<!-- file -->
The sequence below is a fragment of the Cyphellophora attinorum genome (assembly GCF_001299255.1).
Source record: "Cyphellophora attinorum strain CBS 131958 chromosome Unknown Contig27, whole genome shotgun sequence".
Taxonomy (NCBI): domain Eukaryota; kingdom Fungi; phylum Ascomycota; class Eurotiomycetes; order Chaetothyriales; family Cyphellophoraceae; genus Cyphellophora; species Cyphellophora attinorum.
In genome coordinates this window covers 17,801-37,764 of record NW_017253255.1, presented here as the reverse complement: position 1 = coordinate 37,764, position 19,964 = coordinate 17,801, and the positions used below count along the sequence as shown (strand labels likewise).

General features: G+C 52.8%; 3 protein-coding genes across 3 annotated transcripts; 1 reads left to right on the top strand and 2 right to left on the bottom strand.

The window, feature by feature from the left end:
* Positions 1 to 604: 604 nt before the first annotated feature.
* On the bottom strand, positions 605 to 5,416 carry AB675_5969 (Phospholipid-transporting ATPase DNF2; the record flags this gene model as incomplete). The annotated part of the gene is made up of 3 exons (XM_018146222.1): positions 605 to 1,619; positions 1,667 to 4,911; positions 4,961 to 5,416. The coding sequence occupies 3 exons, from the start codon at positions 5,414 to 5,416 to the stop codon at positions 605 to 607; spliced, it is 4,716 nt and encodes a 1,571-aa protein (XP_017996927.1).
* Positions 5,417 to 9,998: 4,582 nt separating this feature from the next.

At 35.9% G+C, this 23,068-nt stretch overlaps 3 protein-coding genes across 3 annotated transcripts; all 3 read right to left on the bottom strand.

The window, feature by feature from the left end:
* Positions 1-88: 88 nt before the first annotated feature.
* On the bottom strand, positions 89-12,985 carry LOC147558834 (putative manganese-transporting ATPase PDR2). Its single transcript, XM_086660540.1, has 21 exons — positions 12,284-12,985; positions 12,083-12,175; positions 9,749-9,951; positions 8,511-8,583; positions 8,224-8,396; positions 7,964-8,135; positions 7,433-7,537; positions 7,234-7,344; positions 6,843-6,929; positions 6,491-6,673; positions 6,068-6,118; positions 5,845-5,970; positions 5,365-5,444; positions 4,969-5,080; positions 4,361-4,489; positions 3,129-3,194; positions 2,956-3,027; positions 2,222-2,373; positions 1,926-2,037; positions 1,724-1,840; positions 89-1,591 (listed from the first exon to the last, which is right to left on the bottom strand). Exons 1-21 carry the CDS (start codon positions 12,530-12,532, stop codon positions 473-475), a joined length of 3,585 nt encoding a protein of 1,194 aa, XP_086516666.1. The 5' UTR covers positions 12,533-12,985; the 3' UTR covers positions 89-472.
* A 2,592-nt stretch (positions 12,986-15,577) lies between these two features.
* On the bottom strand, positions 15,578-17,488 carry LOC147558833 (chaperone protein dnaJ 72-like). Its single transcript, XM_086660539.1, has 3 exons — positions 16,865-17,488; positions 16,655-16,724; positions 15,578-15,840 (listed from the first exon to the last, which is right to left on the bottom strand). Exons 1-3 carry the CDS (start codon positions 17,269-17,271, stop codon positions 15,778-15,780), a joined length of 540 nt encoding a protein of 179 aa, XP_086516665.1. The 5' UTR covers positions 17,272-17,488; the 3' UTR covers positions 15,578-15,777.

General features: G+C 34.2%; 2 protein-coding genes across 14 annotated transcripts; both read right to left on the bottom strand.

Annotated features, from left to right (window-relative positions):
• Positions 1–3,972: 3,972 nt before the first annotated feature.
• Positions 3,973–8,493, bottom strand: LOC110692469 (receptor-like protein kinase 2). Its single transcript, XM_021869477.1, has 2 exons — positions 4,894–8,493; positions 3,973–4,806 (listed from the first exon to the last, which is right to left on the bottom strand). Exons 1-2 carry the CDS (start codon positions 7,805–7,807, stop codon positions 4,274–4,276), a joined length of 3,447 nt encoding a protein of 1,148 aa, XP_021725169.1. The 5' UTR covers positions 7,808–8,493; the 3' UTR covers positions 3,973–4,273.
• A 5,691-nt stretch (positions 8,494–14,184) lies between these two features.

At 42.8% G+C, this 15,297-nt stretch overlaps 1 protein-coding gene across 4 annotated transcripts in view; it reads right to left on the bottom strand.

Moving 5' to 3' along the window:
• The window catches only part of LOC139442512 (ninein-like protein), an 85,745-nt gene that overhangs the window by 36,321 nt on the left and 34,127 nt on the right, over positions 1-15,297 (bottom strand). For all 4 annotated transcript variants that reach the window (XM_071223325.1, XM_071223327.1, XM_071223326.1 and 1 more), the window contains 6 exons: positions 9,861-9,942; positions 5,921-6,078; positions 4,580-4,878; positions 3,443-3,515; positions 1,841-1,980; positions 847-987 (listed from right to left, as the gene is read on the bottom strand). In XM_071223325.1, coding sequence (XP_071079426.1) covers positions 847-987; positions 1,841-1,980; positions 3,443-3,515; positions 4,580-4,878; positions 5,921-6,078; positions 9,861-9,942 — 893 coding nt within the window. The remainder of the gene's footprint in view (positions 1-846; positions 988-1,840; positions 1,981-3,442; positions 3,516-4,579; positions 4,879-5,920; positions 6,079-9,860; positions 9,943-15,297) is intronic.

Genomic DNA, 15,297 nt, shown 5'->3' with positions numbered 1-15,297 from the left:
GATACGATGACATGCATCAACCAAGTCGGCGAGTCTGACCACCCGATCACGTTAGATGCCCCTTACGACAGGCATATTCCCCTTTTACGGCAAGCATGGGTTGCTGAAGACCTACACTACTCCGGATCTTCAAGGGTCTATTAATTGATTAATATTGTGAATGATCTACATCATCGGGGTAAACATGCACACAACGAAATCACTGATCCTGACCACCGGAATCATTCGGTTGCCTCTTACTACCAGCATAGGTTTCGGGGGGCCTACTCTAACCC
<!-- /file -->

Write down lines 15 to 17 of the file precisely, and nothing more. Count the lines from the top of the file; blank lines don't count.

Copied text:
* On the bottom strand, positions 15,578-17,488 carry LOC147558833 (chaperone protein dnaJ 72-like). Its single transcript, XM_086660539.1, has 3 exons — positions 16,865-17,488; positions 16,655-16,724; positions 15,578-15,840 (listed from the first exon to the last, which is right to left on the bottom strand). Exons 1-3 carry the CDS (start codon positions 17,269-17,271, stop codon positions 15,778-15,780), a joined length of 540 nt encoding a protein of 179 aa, XP_086516665.1. The 5' UTR covers positions 17,272-17,488; the 3' UTR covers positions 15,578-15,777.

General features: G+C 34.2%; 2 protein-coding genes across 14 annotated transcripts; both read right to left on the bottom strand.

Annotated features, from left to right (window-relative positions):